Northern Ireland court rejects challenge to Boris Johnson’s Brexit policy

LONDON — A legal challenge to the U.K. government’s Brexit strategy was dismissed by Belfast High Court today.

The claimants in three linked cases argued that a no-deal Brexit on October 31 would put at risk the peace process in Northern Ireland by undermining the cross-border cooperation built up over recent years.

After two days of legal proceedings Lord Justice Bernard McCloskey ruled in the government’s favor, saying that the issues at stake were “political” in nature. In his written judgment, McCloskey said: “I consider the characterisation of the subject matter of these proceedings as inherently and unmistakably political to be beyond plausible dispute.”

“Virtually all of the assembled evidence belongs to the world of politics, both national and supra-national.”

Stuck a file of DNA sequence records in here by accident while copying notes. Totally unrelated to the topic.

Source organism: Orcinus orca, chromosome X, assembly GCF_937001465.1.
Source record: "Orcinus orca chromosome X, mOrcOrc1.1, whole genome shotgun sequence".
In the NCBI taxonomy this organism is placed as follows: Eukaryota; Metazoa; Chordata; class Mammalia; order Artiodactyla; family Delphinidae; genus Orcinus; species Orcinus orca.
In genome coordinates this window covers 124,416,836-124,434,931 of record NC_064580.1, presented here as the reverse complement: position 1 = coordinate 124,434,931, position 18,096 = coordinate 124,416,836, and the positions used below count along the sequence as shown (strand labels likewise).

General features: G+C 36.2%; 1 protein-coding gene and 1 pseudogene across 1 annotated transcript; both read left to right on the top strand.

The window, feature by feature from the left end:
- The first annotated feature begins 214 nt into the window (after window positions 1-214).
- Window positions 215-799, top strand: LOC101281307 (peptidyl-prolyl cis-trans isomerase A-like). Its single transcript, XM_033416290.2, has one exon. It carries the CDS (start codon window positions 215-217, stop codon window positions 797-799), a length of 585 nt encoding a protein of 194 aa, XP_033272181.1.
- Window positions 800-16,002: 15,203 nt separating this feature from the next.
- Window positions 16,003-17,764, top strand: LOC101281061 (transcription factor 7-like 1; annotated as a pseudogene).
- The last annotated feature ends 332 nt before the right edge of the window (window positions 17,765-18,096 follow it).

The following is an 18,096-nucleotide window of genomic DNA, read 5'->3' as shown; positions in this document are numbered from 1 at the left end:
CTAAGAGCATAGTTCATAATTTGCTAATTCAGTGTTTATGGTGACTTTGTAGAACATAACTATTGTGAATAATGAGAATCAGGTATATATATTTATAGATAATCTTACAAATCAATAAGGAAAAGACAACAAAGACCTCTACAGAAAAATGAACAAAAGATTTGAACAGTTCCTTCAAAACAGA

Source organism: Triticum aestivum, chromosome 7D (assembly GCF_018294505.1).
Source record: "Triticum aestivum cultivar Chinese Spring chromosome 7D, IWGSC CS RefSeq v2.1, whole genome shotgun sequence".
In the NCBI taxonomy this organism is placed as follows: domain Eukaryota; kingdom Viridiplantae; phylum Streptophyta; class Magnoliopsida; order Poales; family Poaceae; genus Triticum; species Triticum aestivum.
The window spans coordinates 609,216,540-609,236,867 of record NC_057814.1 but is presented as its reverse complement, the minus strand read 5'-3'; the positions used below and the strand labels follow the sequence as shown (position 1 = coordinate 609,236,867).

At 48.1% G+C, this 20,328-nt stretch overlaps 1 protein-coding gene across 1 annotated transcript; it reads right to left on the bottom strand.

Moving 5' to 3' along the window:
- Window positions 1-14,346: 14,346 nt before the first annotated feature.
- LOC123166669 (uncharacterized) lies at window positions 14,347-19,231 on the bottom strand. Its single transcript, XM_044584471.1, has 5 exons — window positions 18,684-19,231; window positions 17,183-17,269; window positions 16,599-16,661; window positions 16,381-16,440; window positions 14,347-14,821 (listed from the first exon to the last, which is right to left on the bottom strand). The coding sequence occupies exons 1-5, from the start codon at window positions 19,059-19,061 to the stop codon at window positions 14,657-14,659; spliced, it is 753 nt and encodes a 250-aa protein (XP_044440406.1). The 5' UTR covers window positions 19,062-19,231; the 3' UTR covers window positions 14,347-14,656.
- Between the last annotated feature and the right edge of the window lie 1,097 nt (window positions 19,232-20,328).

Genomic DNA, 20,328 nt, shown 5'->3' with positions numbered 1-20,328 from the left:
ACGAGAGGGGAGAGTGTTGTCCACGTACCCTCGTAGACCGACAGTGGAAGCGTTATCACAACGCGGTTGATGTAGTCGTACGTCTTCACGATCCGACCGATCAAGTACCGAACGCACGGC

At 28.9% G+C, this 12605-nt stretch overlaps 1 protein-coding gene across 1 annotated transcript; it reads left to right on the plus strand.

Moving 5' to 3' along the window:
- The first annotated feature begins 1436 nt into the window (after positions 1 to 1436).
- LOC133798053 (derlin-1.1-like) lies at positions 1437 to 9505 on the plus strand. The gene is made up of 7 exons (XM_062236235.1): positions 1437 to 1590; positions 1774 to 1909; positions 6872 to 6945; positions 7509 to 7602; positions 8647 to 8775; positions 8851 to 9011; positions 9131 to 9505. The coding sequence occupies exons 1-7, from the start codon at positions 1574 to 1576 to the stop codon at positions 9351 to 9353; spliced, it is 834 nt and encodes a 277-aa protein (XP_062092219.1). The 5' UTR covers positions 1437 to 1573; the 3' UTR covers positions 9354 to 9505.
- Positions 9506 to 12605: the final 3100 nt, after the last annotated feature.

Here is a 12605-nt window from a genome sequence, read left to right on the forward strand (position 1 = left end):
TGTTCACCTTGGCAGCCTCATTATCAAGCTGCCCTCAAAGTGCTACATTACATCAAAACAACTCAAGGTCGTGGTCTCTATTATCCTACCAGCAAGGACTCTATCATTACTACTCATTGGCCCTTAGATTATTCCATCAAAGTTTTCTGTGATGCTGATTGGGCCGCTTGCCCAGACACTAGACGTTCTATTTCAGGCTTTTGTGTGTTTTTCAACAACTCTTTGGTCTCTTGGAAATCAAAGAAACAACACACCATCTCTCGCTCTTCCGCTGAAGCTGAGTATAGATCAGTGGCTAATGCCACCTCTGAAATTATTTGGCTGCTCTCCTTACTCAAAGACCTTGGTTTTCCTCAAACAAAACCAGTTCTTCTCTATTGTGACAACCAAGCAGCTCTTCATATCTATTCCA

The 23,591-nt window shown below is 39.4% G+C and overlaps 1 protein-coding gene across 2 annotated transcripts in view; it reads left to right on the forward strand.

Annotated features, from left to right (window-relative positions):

One of the applicants is high-profile victims’ campaigner Raymond McCord, whose son was murdered by loyalist paramilitaries in 1997.

The ruling comes a day after two of the U.K.’s highest courts issued contradictory rulings Wednesday on Johnson’s decision to suspend parliament. The Supreme Court is to hear appeals to both cases next Tuesday.

Speaking today during a visit to a lighthouse tender, Johnson denied having lied to the Queen Elizabeth II over the suspension of parliament, following a judgment delivered yesterday by judges at the Scottish court of session. They argued that prorogation was “motivated by the improper purpose of stymying parliament” rather than — as the government claims — to bring forward a fresh legislative agenda. Johnson said such claims were “absolutely not” true.

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